- Clients:Rachada Na Ranong
- Design Team:Site-Specific: Architecture & Research (SS:AR)
- City:Chiang Mai
Text description provided by the architects. Chiang Mai is a town in the north of Thailand with strong traditions of arts and handicrafts that have been passed down for generations. Brick was a common construction material for the city’s numerous ancient temples and historic buildings but is often neglected in the current architectural design. In addition to the unique Lanna style of Northern Thailand, Chiang Mai is also a vibrant contemporary city, with young artistic communities and art galleries.
Located in Chiang Mai, the overall layout of Foothill House takes inspiration from the spatial arrangement of traditional Thai houses where kitchen and services, living room, guest bedrooms, and owner’s bedroom are separated into several units, resulting in a group of buildings connected via an outdoor communal area.
The house proposes a contemporary use of brick as the main building material for domestic architecture. Brick is not employed uniformly throughout, but its patterns vary and get more complex as one moves through the compound. The services are contained within a plain white block. The main entrance leads to the living room in a brick-cladded section. Between the living room and the services, lies the simple white block with terracotta roof tiles containing guest bedrooms and a kitchen. Across the communal courtyard is the most private section of the house—the master bedroom. The brick pattern that envelops this section of the compound plays with the movement of visitors. Depending on the viewing angle, the same pattern forms a gradation from solid to perforated—giving the impression that brick could be light as well as sturdy. Wide steps above the master bedroom provide seating to enjoy the landscape during the day, and to host an outdoor screening at night.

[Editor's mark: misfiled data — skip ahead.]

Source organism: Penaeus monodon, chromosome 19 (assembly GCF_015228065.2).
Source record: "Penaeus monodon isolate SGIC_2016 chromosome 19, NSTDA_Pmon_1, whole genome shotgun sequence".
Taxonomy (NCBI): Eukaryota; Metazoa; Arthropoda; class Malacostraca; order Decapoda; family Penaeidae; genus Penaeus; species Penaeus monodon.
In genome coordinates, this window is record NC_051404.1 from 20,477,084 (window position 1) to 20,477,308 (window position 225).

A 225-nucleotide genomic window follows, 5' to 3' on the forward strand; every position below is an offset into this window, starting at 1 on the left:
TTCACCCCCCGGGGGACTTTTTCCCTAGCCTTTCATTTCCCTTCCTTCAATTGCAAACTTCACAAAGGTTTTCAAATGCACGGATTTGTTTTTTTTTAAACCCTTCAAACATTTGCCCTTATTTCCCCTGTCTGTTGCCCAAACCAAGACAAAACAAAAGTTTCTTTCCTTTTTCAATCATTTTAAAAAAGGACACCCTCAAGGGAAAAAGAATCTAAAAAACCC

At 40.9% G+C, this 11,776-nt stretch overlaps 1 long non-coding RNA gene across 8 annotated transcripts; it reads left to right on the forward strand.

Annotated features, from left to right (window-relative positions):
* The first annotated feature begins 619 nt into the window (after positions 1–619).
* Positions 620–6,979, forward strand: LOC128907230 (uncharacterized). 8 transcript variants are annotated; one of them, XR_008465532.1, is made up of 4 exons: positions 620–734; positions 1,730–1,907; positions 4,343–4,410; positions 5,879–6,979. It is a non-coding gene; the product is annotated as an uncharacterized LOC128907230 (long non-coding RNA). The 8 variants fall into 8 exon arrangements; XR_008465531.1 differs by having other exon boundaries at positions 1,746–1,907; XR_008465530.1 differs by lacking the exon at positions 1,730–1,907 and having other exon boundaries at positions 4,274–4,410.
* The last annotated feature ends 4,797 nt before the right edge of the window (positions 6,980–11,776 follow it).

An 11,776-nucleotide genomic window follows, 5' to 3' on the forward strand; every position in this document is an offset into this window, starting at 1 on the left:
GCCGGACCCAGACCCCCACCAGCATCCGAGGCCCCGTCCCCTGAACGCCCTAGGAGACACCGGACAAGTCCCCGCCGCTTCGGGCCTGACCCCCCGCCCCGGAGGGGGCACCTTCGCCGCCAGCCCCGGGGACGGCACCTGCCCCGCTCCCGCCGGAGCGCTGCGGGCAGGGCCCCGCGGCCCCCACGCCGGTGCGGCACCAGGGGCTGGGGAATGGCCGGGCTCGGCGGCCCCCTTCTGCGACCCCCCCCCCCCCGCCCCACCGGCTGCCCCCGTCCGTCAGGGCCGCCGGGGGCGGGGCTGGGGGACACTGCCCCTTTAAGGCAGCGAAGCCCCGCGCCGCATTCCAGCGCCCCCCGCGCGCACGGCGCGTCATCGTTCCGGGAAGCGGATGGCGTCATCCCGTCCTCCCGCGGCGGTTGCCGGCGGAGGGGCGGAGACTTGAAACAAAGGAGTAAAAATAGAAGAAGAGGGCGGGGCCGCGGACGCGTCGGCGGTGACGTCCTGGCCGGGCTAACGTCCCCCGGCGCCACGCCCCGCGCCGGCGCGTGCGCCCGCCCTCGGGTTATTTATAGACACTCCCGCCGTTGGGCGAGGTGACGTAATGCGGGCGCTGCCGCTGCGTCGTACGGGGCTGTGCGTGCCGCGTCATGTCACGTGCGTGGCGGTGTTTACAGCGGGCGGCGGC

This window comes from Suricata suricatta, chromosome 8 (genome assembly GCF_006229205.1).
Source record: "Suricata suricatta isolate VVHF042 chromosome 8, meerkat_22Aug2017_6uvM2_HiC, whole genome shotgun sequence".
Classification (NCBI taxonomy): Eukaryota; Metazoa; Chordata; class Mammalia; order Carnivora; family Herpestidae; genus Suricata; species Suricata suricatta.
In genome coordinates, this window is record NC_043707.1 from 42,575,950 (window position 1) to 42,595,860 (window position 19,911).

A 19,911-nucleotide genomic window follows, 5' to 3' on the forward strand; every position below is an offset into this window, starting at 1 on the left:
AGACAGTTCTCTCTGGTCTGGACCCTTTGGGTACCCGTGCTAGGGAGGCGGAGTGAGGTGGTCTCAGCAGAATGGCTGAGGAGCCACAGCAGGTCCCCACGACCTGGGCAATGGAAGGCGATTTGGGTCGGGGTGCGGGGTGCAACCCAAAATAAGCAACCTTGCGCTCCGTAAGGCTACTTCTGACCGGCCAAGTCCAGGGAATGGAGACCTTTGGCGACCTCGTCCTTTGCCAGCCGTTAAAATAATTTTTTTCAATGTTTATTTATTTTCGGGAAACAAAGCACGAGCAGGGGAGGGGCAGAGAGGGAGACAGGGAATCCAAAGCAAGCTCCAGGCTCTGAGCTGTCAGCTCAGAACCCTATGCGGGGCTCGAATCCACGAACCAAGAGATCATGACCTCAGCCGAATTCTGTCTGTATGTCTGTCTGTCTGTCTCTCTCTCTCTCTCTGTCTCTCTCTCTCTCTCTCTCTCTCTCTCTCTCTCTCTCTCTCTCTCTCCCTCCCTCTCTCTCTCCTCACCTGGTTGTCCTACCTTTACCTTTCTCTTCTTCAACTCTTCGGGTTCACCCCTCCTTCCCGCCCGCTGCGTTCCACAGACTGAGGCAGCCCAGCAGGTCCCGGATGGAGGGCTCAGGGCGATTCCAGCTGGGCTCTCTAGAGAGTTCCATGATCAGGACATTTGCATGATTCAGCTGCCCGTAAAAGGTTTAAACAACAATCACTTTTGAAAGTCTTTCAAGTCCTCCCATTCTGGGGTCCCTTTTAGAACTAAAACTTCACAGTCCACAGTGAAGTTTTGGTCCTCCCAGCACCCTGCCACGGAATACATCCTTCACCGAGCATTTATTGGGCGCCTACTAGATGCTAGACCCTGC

Brick also carries into the interior features. At the core of the living room are a curved brick wall and an openable brick partition that hide the services of the pantry and the toilet.
Rooted in the aspiration of Site-Specific: Architecture & Research (SS:AR), this modest three-bedroom house is a result of the collaboration between the architects and the local craftsmen, between working through drawings and testing via mock-ups at scale 1:1, and between learning from the local context and adapting to modern needs.